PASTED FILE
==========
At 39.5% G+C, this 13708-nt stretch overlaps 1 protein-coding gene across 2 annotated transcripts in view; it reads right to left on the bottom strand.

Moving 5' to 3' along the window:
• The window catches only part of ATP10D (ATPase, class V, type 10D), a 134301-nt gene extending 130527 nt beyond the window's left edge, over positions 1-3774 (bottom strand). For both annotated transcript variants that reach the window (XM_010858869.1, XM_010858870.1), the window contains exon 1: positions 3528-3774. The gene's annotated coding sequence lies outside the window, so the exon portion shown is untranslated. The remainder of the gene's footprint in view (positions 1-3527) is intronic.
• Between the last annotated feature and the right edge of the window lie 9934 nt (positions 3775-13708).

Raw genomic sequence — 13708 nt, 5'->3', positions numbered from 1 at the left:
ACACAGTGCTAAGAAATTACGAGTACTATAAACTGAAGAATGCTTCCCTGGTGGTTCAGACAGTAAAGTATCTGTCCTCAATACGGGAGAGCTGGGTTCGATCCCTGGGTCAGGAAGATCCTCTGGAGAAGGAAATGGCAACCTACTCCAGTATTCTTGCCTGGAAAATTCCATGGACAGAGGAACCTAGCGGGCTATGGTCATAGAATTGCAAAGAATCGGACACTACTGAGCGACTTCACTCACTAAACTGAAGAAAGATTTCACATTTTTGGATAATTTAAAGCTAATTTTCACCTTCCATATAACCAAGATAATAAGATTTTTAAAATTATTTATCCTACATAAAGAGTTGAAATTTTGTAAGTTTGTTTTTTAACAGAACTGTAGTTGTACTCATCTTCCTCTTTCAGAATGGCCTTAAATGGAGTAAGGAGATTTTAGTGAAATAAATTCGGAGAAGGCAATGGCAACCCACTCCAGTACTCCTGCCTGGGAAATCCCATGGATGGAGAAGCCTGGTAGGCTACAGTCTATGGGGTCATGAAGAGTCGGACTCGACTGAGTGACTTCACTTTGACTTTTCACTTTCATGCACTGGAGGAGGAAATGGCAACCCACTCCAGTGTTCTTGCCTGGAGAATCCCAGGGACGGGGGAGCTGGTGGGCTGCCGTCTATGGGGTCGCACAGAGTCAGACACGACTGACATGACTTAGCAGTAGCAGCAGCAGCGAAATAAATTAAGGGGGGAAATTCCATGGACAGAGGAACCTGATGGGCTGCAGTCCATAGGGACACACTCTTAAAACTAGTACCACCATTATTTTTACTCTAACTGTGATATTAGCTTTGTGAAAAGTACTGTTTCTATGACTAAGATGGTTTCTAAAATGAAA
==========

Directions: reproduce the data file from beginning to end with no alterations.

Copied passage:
At 39.5% G+C, this 13708-nt stretch overlaps 1 protein-coding gene across 2 annotated transcripts in view; it reads right to left on the bottom strand.

Moving 5' to 3' along the window:
• The window catches only part of ATP10D (ATPase, class V, type 10D), a 134301-nt gene extending 130527 nt beyond the window's left edge, over positions 1-3774 (bottom strand). For both annotated transcript variants that reach the window (XM_010858869.1, XM_010858870.1), the window contains exon 1: positions 3528-3774. The gene's annotated coding sequence lies outside the window, so the exon portion shown is untranslated. The remainder of the gene's footprint in view (positions 1-3527) is intronic.
• Between the last annotated feature and the right edge of the window lie 9934 nt (positions 3775-13708).

Raw genomic sequence — 13708 nt, 5'->3', positions numbered from 1 at the left:
ACACAGTGCTAAGAAATTACGAGTACTATAAACTGAAGAATGCTTCCCTGGTGGTTCAGACAGTAAAGTATCTGTCCTCAATACGGGAGAGCTGGGTTCGATCCCTGGGTCAGGAAGATCCTCTGGAGAAGGAAATGGCAACCTACTCCAGTATTCTTGCCTGGAAAATTCCATGGACAGAGGAACCTAGCGGGCTATGGTCATAGAATTGCAAAGAATCGGACACTACTGAGCGACTTCACTCACTAAACTGAAGAAAGATTTCACATTTTTGGATAATTTAAAGCTAATTTTCACCTTCCATATAACCAAGATAATAAGATTTTTAAAATTATTTATCCTACATAAAGAGTTGAAATTTTGTAAGTTTGTTTTTTAACAGAACTGTAGTTGTACTCATCTTCCTCTTTCAGAATGGCCTTAAATGGAGTAAGGAGATTTTAGTGAAATAAATTCGGAGAAGGCAATGGCAACCCACTCCAGTACTCCTGCCTGGGAAATCCCATGGATGGAGAAGCCTGGTAGGCTACAGTCTATGGGGTCATGAAGAGTCGGACTCGACTGAGTGACTTCACTTTGACTTTTCACTTTCATGCACTGGAGGAGGAAATGGCAACCCACTCCAGTGTTCTTGCCTGGAGAATCCCAGGGACGGGGGAGCTGGTGGGCTGCCGTCTATGGGGTCGCACAGAGTCAGACACGACTGACATGACTTAGCAGTAGCAGCAGCAGCGAAATAAATTAAGGGGGGAAATTCCATGGACAGAGGAACCTGATGGGCTGCAGTCCATAGGGACACACTCTTAAAACTAGTACCACCATTATTTTTACTCTAACTGTGATATTAGCTTTGTGAAAAGTACTGTTTCTATGACTAAGATGGTTTCTAAAATGAAA